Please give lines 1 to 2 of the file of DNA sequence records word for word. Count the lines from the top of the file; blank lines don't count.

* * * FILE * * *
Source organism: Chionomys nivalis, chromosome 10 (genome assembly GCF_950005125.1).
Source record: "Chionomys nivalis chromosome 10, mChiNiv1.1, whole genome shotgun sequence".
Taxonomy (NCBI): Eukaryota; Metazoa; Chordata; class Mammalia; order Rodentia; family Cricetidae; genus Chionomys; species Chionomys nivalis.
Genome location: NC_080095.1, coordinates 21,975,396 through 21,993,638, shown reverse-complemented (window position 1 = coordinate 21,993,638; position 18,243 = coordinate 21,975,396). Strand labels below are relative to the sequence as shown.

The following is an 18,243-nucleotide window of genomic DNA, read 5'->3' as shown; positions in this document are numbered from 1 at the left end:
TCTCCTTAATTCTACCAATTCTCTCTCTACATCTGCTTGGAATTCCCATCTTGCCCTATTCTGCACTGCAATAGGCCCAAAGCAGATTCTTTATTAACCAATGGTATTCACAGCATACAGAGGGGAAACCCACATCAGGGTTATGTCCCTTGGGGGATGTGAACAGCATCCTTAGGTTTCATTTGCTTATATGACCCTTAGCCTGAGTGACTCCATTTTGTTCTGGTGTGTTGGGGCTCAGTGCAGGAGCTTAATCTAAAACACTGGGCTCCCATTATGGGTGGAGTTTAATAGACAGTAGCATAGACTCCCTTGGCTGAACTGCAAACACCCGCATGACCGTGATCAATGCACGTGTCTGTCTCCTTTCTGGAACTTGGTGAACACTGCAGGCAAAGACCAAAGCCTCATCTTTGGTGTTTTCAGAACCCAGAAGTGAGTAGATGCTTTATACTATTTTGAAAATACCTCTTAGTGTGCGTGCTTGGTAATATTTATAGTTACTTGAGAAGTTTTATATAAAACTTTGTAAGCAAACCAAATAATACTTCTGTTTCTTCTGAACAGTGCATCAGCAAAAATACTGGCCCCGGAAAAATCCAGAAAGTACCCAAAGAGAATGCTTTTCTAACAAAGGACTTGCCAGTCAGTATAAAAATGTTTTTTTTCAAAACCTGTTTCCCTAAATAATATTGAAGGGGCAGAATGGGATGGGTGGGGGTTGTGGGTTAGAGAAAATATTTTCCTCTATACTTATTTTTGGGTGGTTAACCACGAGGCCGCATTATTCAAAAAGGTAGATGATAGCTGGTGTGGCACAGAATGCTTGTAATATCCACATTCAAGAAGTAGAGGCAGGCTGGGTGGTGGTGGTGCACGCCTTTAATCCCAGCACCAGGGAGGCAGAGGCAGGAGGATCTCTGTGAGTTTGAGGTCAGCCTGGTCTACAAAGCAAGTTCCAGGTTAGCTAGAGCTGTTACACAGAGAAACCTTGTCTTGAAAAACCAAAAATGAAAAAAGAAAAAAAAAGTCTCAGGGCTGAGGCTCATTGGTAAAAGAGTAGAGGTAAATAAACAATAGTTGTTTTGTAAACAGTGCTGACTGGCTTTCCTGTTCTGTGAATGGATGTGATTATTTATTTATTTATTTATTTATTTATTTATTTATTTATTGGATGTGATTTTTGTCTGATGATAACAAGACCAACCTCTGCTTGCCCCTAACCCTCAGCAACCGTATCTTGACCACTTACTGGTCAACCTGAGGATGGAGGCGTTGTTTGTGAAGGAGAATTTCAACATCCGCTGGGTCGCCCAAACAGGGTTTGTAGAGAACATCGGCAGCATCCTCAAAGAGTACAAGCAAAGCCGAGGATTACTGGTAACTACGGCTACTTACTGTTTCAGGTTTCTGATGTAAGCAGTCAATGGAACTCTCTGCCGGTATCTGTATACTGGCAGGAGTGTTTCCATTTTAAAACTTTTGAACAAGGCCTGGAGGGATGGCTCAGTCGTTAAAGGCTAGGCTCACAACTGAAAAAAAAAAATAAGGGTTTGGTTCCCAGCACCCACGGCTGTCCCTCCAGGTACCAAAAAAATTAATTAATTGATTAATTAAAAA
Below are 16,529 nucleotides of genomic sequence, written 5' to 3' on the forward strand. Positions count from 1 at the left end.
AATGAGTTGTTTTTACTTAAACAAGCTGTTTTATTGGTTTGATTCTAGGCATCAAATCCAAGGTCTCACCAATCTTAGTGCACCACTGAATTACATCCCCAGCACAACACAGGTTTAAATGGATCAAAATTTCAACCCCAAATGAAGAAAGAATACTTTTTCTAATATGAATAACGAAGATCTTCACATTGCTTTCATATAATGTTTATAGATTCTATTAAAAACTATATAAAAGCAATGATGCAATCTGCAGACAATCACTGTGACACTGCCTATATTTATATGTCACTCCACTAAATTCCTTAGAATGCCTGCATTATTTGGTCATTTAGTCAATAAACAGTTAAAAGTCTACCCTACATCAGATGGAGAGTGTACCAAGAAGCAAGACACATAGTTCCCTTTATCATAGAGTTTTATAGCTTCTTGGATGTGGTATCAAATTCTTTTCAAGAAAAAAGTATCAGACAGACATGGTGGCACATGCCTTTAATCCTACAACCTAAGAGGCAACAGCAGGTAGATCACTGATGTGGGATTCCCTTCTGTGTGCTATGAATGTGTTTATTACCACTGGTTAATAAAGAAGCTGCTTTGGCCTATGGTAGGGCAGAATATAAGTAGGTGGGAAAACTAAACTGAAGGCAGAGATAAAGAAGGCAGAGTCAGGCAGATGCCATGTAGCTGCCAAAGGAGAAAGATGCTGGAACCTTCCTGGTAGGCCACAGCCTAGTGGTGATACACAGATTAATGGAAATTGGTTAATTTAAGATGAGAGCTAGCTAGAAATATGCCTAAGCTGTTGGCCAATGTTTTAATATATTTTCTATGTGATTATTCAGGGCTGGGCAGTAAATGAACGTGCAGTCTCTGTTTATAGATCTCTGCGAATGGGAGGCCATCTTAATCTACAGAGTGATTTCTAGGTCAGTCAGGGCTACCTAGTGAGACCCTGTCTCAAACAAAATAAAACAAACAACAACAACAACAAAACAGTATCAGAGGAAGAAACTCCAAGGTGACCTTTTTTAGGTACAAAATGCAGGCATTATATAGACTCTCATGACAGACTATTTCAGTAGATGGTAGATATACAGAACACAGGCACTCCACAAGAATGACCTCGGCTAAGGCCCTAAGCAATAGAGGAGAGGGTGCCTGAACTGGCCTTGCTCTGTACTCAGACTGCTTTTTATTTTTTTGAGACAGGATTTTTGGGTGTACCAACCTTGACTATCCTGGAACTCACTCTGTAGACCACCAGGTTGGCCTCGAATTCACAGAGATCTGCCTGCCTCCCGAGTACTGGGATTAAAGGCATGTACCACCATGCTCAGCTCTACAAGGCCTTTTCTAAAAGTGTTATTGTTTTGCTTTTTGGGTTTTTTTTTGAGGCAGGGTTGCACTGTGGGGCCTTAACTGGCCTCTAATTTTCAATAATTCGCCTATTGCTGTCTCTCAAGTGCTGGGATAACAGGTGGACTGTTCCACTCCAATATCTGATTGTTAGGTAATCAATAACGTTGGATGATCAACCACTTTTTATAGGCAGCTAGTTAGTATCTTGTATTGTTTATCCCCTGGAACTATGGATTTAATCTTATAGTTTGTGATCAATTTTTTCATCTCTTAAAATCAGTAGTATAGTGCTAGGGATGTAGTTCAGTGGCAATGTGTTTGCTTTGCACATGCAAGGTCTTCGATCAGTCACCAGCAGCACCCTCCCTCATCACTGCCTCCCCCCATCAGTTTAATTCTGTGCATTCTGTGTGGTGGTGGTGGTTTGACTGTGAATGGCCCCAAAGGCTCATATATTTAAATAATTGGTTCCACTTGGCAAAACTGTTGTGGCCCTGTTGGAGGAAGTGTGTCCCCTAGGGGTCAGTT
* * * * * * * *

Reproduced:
Source organism: Chionomys nivalis, chromosome 10 (genome assembly GCF_950005125.1).
Source record: "Chionomys nivalis chromosome 10, mChiNiv1.1, whole genome shotgun sequence".